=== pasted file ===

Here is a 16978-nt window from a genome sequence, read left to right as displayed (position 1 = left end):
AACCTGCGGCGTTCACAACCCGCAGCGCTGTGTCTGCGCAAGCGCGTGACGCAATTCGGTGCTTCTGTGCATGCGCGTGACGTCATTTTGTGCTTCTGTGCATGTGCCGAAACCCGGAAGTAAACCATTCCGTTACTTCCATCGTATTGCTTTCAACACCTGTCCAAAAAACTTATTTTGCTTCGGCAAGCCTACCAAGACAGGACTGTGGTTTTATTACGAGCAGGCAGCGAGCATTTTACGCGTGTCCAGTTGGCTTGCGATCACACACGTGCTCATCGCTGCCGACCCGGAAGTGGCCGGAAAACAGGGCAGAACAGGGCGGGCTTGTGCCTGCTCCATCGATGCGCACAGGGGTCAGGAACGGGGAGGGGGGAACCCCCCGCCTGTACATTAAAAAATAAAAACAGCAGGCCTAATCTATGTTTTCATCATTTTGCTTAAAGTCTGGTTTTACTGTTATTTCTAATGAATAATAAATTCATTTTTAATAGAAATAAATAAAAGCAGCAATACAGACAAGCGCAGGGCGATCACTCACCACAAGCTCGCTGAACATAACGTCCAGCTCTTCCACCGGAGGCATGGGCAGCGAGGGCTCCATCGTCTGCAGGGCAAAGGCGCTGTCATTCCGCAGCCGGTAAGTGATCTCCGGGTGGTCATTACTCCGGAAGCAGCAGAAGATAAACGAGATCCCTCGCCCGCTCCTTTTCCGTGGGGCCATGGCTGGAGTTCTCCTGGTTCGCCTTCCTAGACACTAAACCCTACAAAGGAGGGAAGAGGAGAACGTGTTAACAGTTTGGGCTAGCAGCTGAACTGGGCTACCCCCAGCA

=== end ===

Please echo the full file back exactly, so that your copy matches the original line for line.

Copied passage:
Here is a 16978-nt window from a genome sequence, read left to right as displayed (position 1 = left end):
AACCTGCGGCGTTCACAACCCGCAGCGCTGTGTCTGCGCAAGCGCGTGACGCAATTCGGTGCTTCTGTGCATGCGCGTGACGTCATTTTGTGCTTCTGTGCATGTGCCGAAACCCGGAAGTAAACCATTCCGTTACTTCCATCGTATTGCTTTCAACACCTGTCCAAAAAACTTATTTTGCTTCGGCAAGCCTACCAAGACAGGACTGTGGTTTTATTACGAGCAGGCAGCGAGCATTTTACGCGTGTCCAGTTGGCTTGCGATCACACACGTGCTCATCGCTGCCGACCCGGAAGTGGCCGGAAAACAGGGCAGAACAGGGCGGGCTTGTGCCTGCTCCATCGATGCGCACAGGGGTCAGGAACGGGGAGGGGGGAACCCCCCGCCTGTACATTAAAAAATAAAAACAGCAGGCCTAATCTATGTTTTCATCATTTTGCTTAAAGTCTGGTTTTACTGTTATTTCTAATGAATAATAAATTCATTTTTAATAGAAATAAATAAAAGCAGCAATACAGACAAGCGCAGGGCGATCACTCACCACAAGCTCGCTGAACATAACGTCCAGCTCTTCCACCGGAGGCATGGGCAGCGAGGGCTCCATCGTCTGCAGGGCAAAGGCGCTGTCATTCCGCAGCCGGTAAGTGATCTCCGGGTGGTCATTACTCCGGAAGCAGCAGAAGATAAACGAGATCCCTCGCCCGCTCCTTTTCCGTGGGGCCATGGCTGGAGTTCTCCTGGTTCGCCTTCCTAGACACTAAACCCTACAAAGGAGGGAAGAGGAGAACGTGTTAACAGTTTGGGCTAGCAGCTGAACTGGGCTACCCCCAGCA